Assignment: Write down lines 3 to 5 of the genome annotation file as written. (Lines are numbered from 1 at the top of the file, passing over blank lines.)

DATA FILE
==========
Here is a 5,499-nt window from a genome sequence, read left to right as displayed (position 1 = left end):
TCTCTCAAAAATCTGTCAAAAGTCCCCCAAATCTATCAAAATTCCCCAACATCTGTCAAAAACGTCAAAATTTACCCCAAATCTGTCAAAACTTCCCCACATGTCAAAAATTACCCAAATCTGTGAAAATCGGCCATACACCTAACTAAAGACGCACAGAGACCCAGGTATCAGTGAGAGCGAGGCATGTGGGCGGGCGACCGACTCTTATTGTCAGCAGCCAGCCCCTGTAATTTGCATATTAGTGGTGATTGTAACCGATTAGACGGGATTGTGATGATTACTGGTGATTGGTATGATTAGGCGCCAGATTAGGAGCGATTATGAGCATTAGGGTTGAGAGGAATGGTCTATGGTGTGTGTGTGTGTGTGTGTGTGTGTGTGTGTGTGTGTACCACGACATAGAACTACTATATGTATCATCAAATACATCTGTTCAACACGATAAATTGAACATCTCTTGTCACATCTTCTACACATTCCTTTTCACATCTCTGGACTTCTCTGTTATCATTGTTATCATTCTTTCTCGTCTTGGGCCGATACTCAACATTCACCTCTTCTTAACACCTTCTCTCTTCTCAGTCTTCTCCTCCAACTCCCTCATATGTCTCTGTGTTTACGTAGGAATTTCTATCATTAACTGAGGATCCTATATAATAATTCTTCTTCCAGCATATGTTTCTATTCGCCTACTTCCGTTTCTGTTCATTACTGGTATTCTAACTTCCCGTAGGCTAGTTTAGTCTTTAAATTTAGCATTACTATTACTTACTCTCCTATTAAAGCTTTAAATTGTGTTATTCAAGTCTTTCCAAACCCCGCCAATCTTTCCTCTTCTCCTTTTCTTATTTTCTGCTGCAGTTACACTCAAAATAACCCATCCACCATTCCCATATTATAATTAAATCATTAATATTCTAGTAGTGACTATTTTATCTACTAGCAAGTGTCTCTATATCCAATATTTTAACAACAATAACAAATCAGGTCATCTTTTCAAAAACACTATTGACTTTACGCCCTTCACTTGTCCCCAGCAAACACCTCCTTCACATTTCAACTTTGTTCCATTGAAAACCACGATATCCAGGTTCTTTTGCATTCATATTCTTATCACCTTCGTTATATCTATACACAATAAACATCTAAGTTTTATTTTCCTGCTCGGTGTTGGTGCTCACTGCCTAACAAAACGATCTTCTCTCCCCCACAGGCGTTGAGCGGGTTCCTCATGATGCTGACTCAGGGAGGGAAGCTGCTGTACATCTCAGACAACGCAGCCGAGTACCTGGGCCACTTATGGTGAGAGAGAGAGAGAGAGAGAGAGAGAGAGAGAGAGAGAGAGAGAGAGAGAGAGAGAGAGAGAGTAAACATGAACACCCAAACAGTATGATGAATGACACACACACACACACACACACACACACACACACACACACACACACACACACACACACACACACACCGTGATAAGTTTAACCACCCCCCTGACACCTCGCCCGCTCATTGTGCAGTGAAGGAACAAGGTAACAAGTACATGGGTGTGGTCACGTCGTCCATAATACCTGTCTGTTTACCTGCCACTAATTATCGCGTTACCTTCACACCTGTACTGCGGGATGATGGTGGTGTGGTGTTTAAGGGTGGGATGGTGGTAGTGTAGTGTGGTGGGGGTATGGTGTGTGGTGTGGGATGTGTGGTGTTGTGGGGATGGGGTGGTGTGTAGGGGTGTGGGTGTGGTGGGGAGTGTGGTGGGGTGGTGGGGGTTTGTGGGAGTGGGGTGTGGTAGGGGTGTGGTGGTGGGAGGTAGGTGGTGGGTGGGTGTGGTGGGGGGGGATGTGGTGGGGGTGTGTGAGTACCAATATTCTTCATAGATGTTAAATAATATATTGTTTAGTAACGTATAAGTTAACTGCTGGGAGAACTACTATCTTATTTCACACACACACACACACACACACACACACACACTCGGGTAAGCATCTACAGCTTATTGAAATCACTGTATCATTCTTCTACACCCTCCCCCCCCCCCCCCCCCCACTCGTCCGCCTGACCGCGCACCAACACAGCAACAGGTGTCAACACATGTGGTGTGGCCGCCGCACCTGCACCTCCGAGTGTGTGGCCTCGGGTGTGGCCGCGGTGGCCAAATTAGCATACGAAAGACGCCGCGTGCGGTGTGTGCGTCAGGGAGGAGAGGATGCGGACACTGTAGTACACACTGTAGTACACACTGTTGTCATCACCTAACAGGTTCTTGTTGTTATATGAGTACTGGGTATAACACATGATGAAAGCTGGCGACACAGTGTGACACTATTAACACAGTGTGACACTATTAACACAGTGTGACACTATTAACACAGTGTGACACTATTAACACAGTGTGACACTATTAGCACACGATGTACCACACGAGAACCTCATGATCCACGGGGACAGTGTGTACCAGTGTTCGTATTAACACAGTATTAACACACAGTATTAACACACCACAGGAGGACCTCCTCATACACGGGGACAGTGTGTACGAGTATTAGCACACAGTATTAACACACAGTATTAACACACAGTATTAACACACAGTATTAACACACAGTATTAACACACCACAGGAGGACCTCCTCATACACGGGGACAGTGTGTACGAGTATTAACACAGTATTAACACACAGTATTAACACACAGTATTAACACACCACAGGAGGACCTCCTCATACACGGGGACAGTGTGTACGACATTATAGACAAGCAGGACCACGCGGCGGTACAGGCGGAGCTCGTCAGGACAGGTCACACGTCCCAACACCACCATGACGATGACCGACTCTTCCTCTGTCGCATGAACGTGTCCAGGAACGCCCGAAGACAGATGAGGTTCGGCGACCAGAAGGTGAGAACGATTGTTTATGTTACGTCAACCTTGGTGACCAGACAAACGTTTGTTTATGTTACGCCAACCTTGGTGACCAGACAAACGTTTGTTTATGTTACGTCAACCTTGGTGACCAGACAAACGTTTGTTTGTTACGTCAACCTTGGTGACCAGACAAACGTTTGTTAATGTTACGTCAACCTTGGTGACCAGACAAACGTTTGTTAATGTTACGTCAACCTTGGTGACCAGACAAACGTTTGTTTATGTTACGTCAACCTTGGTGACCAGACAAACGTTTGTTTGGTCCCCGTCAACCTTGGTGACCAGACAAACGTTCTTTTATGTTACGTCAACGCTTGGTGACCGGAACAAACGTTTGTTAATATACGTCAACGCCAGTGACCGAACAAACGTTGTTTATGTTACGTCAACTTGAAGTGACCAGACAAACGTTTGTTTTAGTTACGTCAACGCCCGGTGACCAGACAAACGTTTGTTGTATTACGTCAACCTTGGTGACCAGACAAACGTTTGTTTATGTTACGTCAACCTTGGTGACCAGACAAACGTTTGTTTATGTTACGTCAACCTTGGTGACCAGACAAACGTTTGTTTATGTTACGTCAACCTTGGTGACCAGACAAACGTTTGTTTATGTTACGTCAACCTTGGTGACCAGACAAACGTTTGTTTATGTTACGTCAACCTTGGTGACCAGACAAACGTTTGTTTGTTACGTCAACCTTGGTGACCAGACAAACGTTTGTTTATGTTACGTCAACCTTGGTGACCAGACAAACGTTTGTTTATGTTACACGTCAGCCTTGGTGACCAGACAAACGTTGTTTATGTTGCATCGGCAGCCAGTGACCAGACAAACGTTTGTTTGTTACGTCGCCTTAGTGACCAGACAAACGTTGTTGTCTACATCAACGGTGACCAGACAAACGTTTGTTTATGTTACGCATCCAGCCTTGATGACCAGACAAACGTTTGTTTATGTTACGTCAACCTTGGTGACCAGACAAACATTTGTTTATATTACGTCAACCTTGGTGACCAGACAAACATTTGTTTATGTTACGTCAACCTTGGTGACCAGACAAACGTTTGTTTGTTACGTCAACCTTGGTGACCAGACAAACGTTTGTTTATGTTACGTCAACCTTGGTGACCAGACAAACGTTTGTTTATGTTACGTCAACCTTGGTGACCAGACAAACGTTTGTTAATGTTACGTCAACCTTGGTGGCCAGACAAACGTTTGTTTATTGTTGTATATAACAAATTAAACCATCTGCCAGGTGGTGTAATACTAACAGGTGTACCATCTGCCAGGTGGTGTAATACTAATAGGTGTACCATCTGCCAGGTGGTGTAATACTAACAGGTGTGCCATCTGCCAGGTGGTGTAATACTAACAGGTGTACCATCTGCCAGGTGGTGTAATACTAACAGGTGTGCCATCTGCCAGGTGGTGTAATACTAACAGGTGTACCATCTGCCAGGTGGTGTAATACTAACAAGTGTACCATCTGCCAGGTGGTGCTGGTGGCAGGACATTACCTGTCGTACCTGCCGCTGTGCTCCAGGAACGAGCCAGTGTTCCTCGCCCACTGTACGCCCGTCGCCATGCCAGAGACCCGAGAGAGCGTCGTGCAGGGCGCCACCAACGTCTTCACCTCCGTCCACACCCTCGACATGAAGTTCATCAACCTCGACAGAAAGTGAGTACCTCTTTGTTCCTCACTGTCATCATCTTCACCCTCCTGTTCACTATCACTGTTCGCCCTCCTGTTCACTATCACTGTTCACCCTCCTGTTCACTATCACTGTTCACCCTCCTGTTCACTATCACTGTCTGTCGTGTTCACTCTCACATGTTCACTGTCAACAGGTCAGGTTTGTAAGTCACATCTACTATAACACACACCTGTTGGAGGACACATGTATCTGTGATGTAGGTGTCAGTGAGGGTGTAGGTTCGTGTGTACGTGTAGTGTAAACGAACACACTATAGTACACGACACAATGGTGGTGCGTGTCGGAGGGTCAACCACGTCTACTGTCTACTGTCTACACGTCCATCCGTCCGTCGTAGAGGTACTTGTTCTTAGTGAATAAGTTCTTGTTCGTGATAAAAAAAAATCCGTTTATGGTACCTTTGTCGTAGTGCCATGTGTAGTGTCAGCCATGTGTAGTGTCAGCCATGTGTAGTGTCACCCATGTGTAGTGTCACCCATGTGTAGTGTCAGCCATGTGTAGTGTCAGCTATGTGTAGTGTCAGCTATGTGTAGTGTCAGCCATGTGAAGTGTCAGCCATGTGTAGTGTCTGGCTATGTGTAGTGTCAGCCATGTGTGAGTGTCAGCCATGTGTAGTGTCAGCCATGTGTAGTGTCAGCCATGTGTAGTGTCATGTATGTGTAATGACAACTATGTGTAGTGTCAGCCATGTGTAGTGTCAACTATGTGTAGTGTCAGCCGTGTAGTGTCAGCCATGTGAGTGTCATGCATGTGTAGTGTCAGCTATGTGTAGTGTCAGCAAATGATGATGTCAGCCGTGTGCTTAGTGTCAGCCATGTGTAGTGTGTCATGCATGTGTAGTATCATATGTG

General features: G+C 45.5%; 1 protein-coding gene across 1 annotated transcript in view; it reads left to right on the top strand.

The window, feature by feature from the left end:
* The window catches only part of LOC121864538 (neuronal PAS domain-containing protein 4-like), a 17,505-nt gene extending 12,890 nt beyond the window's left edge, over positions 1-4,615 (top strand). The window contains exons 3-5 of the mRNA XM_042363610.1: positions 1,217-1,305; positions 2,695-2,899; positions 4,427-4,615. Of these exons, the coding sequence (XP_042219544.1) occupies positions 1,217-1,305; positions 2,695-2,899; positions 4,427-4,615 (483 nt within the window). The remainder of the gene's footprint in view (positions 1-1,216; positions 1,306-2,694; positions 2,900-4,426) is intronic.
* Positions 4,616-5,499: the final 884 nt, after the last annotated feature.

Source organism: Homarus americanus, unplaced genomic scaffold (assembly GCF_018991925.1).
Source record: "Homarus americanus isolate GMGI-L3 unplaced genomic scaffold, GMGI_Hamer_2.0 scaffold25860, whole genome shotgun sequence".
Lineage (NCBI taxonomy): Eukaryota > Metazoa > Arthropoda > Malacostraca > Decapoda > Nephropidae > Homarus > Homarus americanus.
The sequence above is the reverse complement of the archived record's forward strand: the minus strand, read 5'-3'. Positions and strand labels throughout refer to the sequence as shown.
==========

General features: G+C 45.5%; 1 protein-coding gene across 1 annotated transcript in view; it reads left to right on the top strand.

The window, feature by feature from the left end:
* The window catches only part of LOC121864538 (neuronal PAS domain-containing protein 4-like), a 17,505-nt gene extending 12,890 nt beyond the window's left edge, over positions 1-4,615 (top strand). The window contains exons 3-5 of the mRNA XM_042363610.1: positions 1,217-1,305; positions 2,695-2,899; positions 4,427-4,615. Of these exons, the coding sequence (XP_042219544.1) occupies positions 1,217-1,305; positions 2,695-2,899; positions 4,427-4,615 (483 nt within the window). The remainder of the gene's footprint in view (positions 1-1,216; positions 1,306-2,694; positions 2,900-4,426) is intronic.